"I continue to work on the Linux Learning Computer Game.  The basic structure I am working on is to have the learner be presented with a Given set of information and then be confronted with a Situation which is like a question where they have to Respond to get a Result.  The Respond time and Outcome (Correct or Incorrect) give a certain Score.  I don't have a Game background but from my earliest days (Super Mario Brothers) it appears to me this is the structure.  If anything the Linux Learning Game is simpler.  I am using this structure to learn (teach) the Linux file structure as well as the A+ Certification."

Or more aptly, a stepping stone to eventually taking the Linux + courses and tests.  The immediate function of this game would be to familiarize the child with her system in a fun but challenging way.  That of course, at least theoretically, would prompt further curiosity or interest.


I am not a coder, and neither is Dr. Scogin, however not knowing how to write the software doesn't preclude one from seeing the need for that software.


What I want to do here, aside from letting you know this project exists, is to ask you if you know of a learning tool such as this.  Time is of more value than money and finding that the six months work you just completed was to duplicate another effort is not acceptable to anyone.

I am soliciting researchers, ideas, coders, artists, volunteers, and bloggers to help us move this project forward.  Sure, the current parameters are pretty loose but that's why I have put this in front of you.

I cannot think of anyone more qualified to be a part of making this happen.

All-Righty Then




14 comments:

Anonymous said...

Ken, I suggest you take what information you have currently and create a google group for this project. It may not meet your needs further down the road but for now it might be a good place to start getting this down so any community formed can meet and discuss it.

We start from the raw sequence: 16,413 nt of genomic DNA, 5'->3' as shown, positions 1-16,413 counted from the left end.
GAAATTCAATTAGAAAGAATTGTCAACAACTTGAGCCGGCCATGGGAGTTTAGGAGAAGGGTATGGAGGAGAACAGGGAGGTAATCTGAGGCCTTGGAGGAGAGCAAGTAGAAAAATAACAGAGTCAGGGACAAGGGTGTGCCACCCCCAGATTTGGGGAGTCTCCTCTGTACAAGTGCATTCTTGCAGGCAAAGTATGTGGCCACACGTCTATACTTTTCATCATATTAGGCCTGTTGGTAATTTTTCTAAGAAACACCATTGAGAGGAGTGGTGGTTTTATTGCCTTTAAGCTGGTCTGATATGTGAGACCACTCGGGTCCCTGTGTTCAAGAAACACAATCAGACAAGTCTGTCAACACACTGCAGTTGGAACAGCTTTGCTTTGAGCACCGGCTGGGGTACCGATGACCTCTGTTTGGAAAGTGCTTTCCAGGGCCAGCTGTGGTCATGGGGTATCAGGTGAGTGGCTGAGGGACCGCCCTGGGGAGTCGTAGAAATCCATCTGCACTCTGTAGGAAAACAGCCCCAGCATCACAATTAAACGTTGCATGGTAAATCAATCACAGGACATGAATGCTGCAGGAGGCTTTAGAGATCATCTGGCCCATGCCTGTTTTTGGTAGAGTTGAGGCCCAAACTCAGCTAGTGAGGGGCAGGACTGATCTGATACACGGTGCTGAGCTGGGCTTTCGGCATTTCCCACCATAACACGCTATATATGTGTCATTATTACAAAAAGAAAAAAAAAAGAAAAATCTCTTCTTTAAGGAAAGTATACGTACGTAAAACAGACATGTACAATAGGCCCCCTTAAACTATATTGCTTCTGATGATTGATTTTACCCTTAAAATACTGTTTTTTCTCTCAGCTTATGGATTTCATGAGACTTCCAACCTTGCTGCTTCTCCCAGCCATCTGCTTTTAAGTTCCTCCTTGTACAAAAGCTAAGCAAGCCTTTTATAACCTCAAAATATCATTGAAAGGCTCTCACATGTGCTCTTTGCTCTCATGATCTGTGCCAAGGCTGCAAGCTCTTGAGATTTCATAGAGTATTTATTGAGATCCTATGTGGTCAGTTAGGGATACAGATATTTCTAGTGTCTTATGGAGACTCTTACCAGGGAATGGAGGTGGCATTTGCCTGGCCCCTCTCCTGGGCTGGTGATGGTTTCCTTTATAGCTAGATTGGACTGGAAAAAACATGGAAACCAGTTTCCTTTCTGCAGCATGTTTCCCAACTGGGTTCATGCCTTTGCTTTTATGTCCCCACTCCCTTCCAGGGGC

Just a thought.

Gavin said...

I skimmed an article recently about something called "Quickly":

https://launchpad.net/quickly

I will read that article more carefully tonight. It is supposed to be an accelerated application builder, and it appears to have Ubuntu packages.

A short search turned up nothing for me as far as existing projects or applications of this sort. And good luck on YouTube, et al! Linux videos online tend not to be comprehensive, to put it lightly.

If I had a say in this, I would say that audio, video, and interaction should all be present in such a learning tool, much like games made for Windows or consoles. If you have ever played StarCraft's tutorial, for instance, you would know what I mean. Combine that with the video-based menu system of a DVD movie. Something that encompasses the whole range of human interaction with computers.

Gavin said...

I have now read the article more thoroughly. The article is in the July 2010 issue of Linux Journal. Unfortunately, I cannot find an online copy of the article, but there is more info here:

https://wiki.ubuntu.com/Quickly

Quickly was not designed to unencumber application development from coding, but it is designed to get most of the extraneous details out of the way. Right now, it looks like it can create an Ubuntu ready application in less than 20 minutes - just add code! Very nice.